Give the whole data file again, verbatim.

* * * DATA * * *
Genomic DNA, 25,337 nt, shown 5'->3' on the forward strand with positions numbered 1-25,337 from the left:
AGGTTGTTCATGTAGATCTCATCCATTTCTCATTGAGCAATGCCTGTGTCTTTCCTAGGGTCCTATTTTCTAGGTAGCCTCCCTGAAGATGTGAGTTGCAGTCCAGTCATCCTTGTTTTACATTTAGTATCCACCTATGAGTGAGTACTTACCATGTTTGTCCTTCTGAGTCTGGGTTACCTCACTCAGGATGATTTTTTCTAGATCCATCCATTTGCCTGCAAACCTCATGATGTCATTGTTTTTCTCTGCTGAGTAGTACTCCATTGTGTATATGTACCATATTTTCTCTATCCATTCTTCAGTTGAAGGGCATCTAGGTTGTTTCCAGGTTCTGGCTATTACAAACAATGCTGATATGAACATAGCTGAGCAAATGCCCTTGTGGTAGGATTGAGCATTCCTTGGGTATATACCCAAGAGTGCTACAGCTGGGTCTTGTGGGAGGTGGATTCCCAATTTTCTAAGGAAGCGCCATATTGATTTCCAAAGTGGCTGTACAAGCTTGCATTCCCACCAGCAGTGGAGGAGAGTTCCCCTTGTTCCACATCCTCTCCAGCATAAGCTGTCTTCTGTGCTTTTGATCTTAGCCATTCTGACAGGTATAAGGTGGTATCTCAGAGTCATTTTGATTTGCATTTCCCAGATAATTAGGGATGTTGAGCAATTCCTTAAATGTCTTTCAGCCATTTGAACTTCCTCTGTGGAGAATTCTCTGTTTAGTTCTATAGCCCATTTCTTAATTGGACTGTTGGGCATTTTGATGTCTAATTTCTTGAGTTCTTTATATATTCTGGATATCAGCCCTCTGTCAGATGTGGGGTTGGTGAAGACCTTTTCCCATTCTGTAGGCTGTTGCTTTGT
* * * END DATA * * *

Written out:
Genomic DNA, 25,337 nt, shown 5'->3' on the forward strand with positions numbered 1-25,337 from the left:
AGGTTGTTCATGTAGATCTCATCCATTTCTCATTGAGCAATGCCTGTGTCTTTCCTAGGGTCCTATTTTCTAGGTAGCCTCCCTGAAGATGTGAGTTGCAGTCCAGTCATCCTTGTTTTACATTTAGTATCCACCTATGAGTGAGTACTTACCATGTTTGTCCTTCTGAGTCTGGGTTACCTCACTCAGGATGATTTTTTCTAGATCCATCCATTTGCCTGCAAACCTCATGATGTCATTGTTTTTCTCTGCTGAGTAGTACTCCATTGTGTATATGTACCATATTTTCTCTATCCATTCTTCAGTTGAAGGGCATCTAGGTTGTTTCCAGGTTCTGGCTATTACAAACAATGCTGATATGAACATAGCTGAGCAAATGCCCTTGTGGTAGGATTGAGCATTCCTTGGGTATATACCCAAGAGTGCTACAGCTGGGTCTTGTGGGAGGTGGATTCCCAATTTTCTAAGGAAGCGCCATATTGATTTCCAAAGTGGCTGTACAAGCTTGCATTCCCACCAGCAGTGGAGGAGAGTTCCCCTTGTTCCACATCCTCTCCAGCATAAGCTGTCTTCTGTGCTTTTGATCTTAGCCATTCTGACAGGTATAAGGTGGTATCTCAGAGTCATTTTGATTTGCATTTCCCAGATAATTAGGGATGTTGAGCAATTCCTTAAATGTCTTTCAGCCATTTGAACTTCCTCTGTGGAGAATTCTCTGTTTAGTTCTATAGCCCATTTCTTAATTGGACTGTTGGGCATTTTGATGTCTAATTTCTTGAGTTCTTTATATATTCTGGATATCAGCCCTCTGTCAGATGTGGGGTTGGTGAAGACCTTTTCCCATTCTGTAGGCTGTTGCTTTGT